I’m Not Into Time-Yet
Which is, of course, a lie. I am very much into time, and I spend an inordinate amount of, well, time, thinking about this concept. Among the aspects of time that fascinate me, is how one period of time, the exact same interval as another, can seem to stretch out, depending on the circumstances.
There have been Julys that have sped by in what seems like the blink of an eye. There have been others that seemed to take months to complete. When I was in Korea, newly arrived by a couple of weeks, in July of 1972, I was the sorriest example of a human being as there could possibly have been. Immersed in my depression about being 7,000 miles from home, I was put through a litany of challenges by the army, seemingly bent on destroying what little morale I had left, with a series of unreasonably demanding tasks, that had me on the brink of despondency.
I credit the support of friends and family back home, and the presence of my oldest brother Eric, in Korea at the time in the Peace Corps, with pulling me through the whole experience. Being diagnosed with MSD, I can only now understand why it was that I was so profoundly depressed while in the military. It’s what MSD patients do so well.
Now consider July of any of the sixteen years that I taught, and I will show you examples of time running rampant. Even though I taught summer school, or ran enrichment programs, thirteen of the sixteen summers I was in education, July was always the easiest month. June was still caught up in last of the school year functions, including graduation, and August too much geared toward the upcoming school year, especially when the school year began in August, for time to relax.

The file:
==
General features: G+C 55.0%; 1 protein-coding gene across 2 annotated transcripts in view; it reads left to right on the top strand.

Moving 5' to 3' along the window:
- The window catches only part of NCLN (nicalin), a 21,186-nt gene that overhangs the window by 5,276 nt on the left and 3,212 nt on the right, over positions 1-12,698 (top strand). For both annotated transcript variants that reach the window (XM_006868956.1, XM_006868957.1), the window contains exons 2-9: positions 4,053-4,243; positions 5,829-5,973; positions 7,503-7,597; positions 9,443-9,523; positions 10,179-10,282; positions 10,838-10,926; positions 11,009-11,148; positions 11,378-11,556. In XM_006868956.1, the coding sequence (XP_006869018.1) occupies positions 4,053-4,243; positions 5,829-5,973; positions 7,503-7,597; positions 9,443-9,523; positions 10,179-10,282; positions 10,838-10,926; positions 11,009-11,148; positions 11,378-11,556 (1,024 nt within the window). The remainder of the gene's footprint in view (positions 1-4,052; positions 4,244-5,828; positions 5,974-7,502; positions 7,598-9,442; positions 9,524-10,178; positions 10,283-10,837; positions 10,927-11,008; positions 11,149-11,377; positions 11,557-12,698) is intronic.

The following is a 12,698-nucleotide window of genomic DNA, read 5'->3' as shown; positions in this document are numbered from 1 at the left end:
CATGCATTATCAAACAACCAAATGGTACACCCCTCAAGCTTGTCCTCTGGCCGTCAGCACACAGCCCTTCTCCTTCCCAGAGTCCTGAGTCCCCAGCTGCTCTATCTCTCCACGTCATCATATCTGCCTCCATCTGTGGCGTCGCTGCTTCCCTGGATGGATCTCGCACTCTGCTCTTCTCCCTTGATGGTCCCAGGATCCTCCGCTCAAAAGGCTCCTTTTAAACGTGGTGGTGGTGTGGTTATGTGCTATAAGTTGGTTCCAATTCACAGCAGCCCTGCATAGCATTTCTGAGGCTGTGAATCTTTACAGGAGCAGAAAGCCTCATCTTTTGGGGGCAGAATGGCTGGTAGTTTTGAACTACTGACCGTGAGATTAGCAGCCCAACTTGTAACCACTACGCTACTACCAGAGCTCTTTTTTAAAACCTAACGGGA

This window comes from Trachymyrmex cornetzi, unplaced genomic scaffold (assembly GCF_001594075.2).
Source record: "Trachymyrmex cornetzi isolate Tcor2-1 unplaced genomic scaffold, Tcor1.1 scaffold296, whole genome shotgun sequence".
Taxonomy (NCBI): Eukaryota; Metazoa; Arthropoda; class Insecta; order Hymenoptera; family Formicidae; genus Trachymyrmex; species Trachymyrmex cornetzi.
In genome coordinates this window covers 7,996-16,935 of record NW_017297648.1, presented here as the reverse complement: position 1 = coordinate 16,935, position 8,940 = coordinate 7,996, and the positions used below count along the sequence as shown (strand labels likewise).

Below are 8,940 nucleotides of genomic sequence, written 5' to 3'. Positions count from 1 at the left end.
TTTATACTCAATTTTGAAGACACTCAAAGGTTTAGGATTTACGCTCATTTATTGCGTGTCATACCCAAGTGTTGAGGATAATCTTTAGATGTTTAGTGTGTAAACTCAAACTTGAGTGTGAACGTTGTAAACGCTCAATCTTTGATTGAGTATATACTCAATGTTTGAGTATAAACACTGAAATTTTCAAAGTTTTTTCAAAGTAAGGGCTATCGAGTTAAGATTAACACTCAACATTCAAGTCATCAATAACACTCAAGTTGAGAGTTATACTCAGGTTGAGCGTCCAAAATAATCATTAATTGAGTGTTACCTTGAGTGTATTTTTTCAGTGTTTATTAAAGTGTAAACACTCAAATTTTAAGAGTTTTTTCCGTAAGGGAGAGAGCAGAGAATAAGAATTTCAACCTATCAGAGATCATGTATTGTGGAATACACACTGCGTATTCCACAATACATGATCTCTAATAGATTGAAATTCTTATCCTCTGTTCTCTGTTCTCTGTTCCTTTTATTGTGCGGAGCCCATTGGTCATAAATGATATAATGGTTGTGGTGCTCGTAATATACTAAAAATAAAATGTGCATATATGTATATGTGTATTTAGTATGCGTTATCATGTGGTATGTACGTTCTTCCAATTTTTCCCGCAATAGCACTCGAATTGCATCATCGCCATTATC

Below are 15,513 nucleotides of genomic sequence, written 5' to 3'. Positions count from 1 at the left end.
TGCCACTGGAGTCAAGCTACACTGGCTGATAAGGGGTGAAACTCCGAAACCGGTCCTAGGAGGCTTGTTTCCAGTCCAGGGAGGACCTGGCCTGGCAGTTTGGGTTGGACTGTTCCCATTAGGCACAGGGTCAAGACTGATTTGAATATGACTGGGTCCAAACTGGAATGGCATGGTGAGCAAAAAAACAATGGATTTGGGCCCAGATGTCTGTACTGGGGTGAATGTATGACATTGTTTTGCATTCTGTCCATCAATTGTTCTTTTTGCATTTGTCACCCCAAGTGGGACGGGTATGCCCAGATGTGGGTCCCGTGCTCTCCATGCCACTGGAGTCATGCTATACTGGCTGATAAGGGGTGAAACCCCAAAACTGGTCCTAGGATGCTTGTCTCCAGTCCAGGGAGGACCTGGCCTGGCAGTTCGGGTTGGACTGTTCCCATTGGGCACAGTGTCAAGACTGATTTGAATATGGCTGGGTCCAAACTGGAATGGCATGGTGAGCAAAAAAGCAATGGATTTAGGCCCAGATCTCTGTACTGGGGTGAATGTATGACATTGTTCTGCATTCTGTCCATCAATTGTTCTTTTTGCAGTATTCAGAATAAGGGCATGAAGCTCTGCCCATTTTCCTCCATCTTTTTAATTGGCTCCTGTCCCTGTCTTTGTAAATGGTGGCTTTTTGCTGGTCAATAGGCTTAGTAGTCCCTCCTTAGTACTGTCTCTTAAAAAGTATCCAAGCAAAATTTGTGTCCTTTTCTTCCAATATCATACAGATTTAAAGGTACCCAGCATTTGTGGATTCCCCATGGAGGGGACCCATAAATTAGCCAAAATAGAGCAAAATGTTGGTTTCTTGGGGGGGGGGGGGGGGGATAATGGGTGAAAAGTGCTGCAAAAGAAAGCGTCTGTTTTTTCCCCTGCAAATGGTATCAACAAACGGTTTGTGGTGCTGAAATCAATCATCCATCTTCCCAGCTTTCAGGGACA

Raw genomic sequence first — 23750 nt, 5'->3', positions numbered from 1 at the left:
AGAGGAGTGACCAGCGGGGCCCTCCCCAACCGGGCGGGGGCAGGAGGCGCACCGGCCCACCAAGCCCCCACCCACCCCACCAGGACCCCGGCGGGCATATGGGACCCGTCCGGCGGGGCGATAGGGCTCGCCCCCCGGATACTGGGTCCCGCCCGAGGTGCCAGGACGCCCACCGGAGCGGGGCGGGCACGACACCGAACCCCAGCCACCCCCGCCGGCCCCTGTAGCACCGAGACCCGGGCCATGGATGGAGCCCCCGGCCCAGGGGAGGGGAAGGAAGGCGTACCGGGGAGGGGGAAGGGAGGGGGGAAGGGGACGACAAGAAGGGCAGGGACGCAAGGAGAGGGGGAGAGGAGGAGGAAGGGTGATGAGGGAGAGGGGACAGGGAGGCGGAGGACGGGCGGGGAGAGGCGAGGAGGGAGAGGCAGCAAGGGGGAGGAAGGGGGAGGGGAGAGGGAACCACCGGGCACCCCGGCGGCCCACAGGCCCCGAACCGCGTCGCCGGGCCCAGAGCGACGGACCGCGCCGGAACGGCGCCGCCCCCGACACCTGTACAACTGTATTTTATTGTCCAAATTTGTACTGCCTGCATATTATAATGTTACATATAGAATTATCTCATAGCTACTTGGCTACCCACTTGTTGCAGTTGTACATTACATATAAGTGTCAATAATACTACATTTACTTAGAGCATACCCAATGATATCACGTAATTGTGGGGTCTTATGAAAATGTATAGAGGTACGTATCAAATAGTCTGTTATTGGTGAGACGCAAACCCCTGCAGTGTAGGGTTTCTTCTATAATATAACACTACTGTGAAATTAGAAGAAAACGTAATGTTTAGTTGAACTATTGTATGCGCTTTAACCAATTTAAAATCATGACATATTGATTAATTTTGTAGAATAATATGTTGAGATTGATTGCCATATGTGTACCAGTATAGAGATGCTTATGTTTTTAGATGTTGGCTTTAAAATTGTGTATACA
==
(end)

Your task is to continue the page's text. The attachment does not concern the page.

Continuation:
July being easy means that, as much as I wanted to slow the speed boat down, and stretch those thirty-one days out, it never happened. The more I focused on enjoying the moment, the more I found myself being battered about by the wake of the departing vessel, known as July, bobbing up and down, and gasping for breath. “Just give me a little more time.”
Father Aidan, back in high school, used to assign after-school detention, and require the detainees stand for the sixty minutes, staring at the clock. Talk about a turtle’s pace, and I would have welcomed it. Try a snail’s pace, and then we’re on the same page. After an hour in Father Aidan’s detention, jobs such as peeling potatoes, or washing dishes, seemed absolutely scintillating.
Watching a typical Giants game on the TV, usually produces the tense drama that Duane Kuiper refers to as “torture.” Whereas, those of us know, who have been National League fans since the early days of the West Coast, Dodgers/Giants rivalry, tight, low-scoring games are the norm. That is real baseball; it just seems interminable, compared to a game when the Giants jump out to a quick lead, and methodically trample the opposition. Sure, that happens a lot.
They say time flies when you are having a good time, but that it drags when you are not. I agree, but I wish I had a formula to reverse the process. If I could attain the proper outlook over the elapse of time, and reverse the process so that the hard times could be sped up, and the enjoyable times slowed down, who knows? I just might make the cover of “Time.”